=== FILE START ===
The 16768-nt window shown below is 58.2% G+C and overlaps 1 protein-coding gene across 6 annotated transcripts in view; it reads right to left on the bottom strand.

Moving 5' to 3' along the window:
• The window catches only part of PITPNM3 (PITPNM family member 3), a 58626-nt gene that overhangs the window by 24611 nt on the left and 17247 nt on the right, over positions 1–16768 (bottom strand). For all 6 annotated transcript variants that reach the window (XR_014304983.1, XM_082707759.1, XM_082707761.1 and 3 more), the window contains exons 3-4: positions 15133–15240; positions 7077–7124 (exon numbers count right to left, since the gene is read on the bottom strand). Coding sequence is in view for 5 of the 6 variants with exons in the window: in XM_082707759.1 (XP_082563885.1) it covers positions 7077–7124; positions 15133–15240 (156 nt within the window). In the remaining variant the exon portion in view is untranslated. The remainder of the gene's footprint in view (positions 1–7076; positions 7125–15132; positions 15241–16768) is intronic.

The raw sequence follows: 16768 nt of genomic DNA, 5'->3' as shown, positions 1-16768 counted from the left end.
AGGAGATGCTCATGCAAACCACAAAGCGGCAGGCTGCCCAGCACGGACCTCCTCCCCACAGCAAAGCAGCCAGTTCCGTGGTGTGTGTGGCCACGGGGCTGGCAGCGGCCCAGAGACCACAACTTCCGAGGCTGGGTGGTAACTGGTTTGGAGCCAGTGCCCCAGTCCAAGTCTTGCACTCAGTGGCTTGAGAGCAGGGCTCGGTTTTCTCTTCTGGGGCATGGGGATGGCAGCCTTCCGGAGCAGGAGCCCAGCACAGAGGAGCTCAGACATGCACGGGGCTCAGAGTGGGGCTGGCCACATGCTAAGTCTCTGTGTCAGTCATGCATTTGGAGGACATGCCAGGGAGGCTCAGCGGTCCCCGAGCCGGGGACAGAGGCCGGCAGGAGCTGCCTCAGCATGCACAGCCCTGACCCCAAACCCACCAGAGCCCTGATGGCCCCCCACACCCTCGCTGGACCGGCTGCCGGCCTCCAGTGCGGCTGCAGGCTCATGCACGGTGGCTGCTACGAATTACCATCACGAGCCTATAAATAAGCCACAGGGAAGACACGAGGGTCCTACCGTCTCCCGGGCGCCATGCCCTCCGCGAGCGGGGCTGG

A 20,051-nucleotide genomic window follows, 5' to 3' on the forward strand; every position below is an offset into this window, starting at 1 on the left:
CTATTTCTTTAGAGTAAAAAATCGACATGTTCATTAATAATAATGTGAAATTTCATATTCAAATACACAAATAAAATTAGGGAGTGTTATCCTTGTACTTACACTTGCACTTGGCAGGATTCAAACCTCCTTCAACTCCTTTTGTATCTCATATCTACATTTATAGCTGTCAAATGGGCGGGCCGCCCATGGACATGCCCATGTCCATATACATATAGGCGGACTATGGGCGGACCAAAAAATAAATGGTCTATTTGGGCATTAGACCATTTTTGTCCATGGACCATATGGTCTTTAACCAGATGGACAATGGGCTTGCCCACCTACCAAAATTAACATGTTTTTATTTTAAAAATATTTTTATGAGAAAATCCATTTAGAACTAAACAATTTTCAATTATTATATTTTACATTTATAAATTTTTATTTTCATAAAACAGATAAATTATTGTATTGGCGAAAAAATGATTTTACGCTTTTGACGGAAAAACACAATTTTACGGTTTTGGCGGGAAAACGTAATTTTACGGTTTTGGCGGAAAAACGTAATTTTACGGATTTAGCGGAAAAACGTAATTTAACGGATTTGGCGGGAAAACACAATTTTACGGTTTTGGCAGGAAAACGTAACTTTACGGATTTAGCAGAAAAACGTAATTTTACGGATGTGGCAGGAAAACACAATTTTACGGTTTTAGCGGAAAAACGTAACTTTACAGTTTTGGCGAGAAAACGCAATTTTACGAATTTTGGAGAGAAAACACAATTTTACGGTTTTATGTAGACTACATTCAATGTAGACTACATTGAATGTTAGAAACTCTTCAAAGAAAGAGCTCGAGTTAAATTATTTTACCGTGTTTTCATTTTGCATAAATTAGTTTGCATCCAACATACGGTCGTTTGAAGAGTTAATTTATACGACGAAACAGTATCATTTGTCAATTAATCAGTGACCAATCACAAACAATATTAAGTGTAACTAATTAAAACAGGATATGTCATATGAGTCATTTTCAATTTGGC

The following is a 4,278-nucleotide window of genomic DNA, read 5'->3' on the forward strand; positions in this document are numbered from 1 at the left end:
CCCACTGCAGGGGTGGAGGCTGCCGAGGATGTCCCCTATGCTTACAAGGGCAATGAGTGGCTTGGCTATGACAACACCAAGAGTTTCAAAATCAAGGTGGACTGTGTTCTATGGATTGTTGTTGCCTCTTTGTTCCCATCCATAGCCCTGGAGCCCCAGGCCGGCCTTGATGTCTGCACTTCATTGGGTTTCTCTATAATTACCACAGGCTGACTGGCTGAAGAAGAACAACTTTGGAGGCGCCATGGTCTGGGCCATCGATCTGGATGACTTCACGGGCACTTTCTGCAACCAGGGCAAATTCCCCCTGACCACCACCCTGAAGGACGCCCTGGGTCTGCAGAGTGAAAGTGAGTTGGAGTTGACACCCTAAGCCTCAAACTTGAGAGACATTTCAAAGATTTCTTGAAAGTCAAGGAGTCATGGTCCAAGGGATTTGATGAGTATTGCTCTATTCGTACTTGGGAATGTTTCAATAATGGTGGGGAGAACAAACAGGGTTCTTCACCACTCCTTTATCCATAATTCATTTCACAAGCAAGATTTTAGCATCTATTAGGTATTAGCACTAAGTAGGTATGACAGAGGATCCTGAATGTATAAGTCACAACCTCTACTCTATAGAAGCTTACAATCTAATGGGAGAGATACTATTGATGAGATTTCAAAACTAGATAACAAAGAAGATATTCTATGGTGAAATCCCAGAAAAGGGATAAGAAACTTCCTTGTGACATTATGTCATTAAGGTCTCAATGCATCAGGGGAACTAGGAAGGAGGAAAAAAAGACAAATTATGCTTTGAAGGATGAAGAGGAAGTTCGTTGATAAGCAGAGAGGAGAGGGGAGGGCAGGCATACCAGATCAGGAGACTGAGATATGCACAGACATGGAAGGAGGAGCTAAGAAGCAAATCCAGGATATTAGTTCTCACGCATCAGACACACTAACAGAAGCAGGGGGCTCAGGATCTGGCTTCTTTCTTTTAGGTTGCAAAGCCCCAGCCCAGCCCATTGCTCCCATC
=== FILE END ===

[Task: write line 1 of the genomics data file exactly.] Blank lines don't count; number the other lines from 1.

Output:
The 16768-nt window shown below is 58.2% G+C and overlaps 1 protein-coding gene across 6 annotated transcripts in view; it reads right to left on the bottom strand.